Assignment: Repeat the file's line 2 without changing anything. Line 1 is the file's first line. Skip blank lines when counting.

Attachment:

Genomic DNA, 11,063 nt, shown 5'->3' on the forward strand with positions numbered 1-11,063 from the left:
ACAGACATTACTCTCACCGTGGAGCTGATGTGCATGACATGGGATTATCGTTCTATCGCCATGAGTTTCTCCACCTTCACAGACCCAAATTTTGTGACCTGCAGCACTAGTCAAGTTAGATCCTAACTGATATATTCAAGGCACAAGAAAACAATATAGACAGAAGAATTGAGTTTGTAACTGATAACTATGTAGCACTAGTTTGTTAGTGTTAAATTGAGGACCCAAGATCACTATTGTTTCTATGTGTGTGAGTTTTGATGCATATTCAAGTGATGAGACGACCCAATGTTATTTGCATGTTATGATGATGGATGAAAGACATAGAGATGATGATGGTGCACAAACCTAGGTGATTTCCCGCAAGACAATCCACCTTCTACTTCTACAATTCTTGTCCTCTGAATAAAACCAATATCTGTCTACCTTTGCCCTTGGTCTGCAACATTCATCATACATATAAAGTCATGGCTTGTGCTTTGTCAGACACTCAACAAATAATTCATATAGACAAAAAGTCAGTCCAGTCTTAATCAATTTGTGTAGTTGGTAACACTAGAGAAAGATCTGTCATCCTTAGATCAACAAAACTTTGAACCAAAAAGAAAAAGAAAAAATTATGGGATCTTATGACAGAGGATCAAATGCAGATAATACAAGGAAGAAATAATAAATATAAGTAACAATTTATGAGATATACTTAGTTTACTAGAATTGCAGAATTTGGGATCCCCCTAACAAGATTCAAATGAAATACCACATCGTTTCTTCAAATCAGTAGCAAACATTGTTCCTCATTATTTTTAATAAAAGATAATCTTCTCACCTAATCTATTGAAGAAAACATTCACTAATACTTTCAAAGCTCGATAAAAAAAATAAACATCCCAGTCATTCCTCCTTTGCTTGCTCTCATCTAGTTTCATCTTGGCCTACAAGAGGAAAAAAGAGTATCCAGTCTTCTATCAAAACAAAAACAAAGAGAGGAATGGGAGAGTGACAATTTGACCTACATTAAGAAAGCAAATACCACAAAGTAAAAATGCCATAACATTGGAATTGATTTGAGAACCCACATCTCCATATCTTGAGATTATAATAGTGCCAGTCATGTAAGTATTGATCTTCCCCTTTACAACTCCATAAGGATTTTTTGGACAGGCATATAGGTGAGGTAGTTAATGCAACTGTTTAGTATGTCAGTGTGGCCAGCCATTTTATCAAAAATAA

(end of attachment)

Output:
ACAGACATTACTCTCACCGTGGAGCTGATGTGCATGACATGGGATTATCGTTCTATCGCCATGAGTTTCTCCACCTTCACAGACCCAAATTTTGTGACCTGCAGCACTAGTCAAGTTAGATCCTAACTGATATATTCAAGGCACAAGAAAACAATATAGACAGAAGAATTGAGTTTGTAACTGATAACTATGTAGCACTAGTTTGTTAGTGTTAAATTGAGGACCCAAGATCACTATTGTTTCTATGTGTGTGAGTTTTGATGCATATTCAAGTGATGAGACGACCCAATGTTATTTGCATGTTATGATGATGGATGAAAGACATAGAGATGATGATGGTGCACAAACCTAGGTGATTTCCCGCAAGACAATCCACCTTCTACTTCTACAATTCTTGTCCTCTGAATAAAACCAATATCTGTCTACCTTTGCCCTTGGTCTGCAACATTCATCATACATATAAAGTCATGGCTTGTGCTTTGTCAGACACTCAACAAATAATTCATATAGACAAAAAGTCAGTCCAGTCTTAATCAATTTGTGTAGTTGGTAACACTAGAGAAAGATCTGTCATCCTTAGATCAACAAAACTTTGAACCAAAAAGAAAAAGAAAAAATTATGGGATCTTATGACAGAGGATCAAATGCAGATAATACAAGGAAGAAATAATAAATATAAGTAACAATTTATGAGATATACTTAGTTTACTAGAATTGCAGAATTTGGGATCCCCCTAACAAGATTCAAATGAAATACCACATCGTTTCTTCAAATCAGTAGCAAACATTGTTCCTCATTATTTTTAATAAAAGATAATCTTCTCACCTAATCTATTGAAGAAAACATTCACTAATACTTTCAAAGCTCGATAAAAAAAATAAACATCCCAGTCATTCCTCCTTTGCTTGCTCTCATCTAGTTTCATCTTGGCCTACAAGAGGAAAAAAGAGTATCCAGTCTTCTATCAAAACAAAAACAAAGAGAGGAATGGGAGAGTGACAATTTGACCTACATTAAGAAAGCAAATACCACAAAGTAAAAATGCCATAACATTGGAATTGATTTGAGAACCCACATCTCCATATCTTGAGATTATAATAGTGCCAGTCATGTAAGTATTGATCTTCCCCTTTACAACTCCATAAGGATTTTTTGGACAGGCATATAGGTGAGGTAGTTAATGCAACTGTTTAGTATGTCAGTGTGGCCAGCCATTTTATCAAAAATAA